contents   index   previous   next



Starting with the definition of the function, notice that the return value is SE_CALLBACK( void ). The wrapper function returns a void result because it uses the ScriptEase API functions to indicate its return value which will of course be some ScriptEase value. Therefore, the C return value is not used for a wrapper function. The SE_CALLBACK macro takes as its parameter a C type, void. The macro itself is used to define functions that will be called from the ScriptEase engine rather than from your code. Some systems have special requirements to be able to do this, and the SE_CALLBACK macro fills those requirements for your system.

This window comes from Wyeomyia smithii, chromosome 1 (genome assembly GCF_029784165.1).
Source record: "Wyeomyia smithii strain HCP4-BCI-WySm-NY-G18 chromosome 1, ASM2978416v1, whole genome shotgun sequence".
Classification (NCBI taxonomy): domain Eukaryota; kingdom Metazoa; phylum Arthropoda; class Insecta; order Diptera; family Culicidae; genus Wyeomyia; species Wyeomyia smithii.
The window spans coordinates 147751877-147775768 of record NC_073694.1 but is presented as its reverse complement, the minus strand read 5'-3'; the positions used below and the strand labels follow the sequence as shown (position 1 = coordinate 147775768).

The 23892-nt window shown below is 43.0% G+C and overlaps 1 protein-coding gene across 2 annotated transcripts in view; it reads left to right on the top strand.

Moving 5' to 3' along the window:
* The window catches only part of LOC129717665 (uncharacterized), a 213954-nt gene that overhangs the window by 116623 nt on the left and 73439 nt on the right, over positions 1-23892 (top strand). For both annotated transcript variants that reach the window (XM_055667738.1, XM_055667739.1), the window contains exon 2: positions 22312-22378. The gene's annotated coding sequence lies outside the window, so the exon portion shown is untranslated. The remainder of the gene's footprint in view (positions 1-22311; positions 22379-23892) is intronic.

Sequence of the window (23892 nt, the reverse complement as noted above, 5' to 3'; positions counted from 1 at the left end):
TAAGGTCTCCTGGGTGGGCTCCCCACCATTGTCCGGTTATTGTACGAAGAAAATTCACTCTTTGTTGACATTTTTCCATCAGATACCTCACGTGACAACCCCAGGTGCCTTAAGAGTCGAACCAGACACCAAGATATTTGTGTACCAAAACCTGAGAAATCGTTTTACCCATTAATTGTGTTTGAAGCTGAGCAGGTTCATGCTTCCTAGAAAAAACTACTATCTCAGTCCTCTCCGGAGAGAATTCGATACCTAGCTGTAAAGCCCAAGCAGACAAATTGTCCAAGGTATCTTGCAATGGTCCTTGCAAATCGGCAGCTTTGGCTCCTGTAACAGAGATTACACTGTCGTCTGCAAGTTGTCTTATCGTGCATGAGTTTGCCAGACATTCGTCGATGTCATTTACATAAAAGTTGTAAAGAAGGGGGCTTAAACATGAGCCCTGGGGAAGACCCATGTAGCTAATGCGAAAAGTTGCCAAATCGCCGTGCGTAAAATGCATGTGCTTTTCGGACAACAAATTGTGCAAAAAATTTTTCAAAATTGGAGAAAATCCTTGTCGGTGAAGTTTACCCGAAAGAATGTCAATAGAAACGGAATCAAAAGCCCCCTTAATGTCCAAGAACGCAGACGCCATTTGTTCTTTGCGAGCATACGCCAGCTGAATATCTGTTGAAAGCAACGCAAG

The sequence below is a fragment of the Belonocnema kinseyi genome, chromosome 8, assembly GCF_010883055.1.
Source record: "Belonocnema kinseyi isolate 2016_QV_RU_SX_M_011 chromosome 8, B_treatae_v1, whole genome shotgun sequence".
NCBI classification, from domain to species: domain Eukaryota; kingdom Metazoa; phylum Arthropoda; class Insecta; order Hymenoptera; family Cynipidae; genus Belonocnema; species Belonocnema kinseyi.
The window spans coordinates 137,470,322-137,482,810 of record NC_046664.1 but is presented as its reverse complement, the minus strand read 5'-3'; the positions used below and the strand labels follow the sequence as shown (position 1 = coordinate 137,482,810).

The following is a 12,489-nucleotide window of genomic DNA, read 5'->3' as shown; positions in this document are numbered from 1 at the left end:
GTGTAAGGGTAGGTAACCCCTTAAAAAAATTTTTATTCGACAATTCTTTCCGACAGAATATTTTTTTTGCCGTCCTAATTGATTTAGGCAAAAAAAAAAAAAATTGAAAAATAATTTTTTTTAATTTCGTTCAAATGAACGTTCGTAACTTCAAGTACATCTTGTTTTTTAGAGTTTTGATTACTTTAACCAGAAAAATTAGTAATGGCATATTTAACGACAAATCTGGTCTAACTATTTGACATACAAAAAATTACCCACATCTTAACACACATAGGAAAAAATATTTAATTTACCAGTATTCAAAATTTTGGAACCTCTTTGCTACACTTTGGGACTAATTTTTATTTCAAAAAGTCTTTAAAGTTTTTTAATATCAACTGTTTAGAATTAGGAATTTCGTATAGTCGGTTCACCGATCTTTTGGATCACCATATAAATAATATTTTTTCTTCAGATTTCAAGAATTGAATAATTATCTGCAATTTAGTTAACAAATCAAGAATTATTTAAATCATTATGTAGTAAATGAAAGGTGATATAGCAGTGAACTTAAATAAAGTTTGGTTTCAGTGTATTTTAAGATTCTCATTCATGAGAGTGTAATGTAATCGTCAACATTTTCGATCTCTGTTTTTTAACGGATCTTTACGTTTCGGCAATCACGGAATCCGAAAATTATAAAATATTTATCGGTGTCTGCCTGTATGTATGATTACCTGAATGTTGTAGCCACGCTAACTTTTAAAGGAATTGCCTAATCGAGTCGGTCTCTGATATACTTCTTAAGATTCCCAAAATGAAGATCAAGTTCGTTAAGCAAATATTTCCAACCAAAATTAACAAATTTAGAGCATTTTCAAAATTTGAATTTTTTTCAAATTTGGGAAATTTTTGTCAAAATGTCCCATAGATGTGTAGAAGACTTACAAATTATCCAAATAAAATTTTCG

Wrapper functions are usually called during an seEval ScriptEase API function call. seEval evaluates a script, and if that script invokes any of your functions that are implemented via a wrapper function, that wrapper function will be called by ScriptEase. Wrapper functions receives two parameters. The first is the secontext that is doing the callback. A wrapper function can be added to several contexts, and it needs to know which one is doing the callback. You should use this provided context in any calls to ScriptEase API functions inside your wrapper function. You can compare the returned pointer against any you might have to determine which context is being called back, but doing so is frowned upon. It is better to store any needed data along with each context using the SE_SERVICES object and retrieve it in your wrapper function. The second argument is simply a numeric count of the number of ScriptEase parameters passed to your function. ScriptEase wrapper functions can take varying number of arguments depending on how you define them as we will see later. If your wrapper function takes a fixed number of arguments, you can ignore this parameter.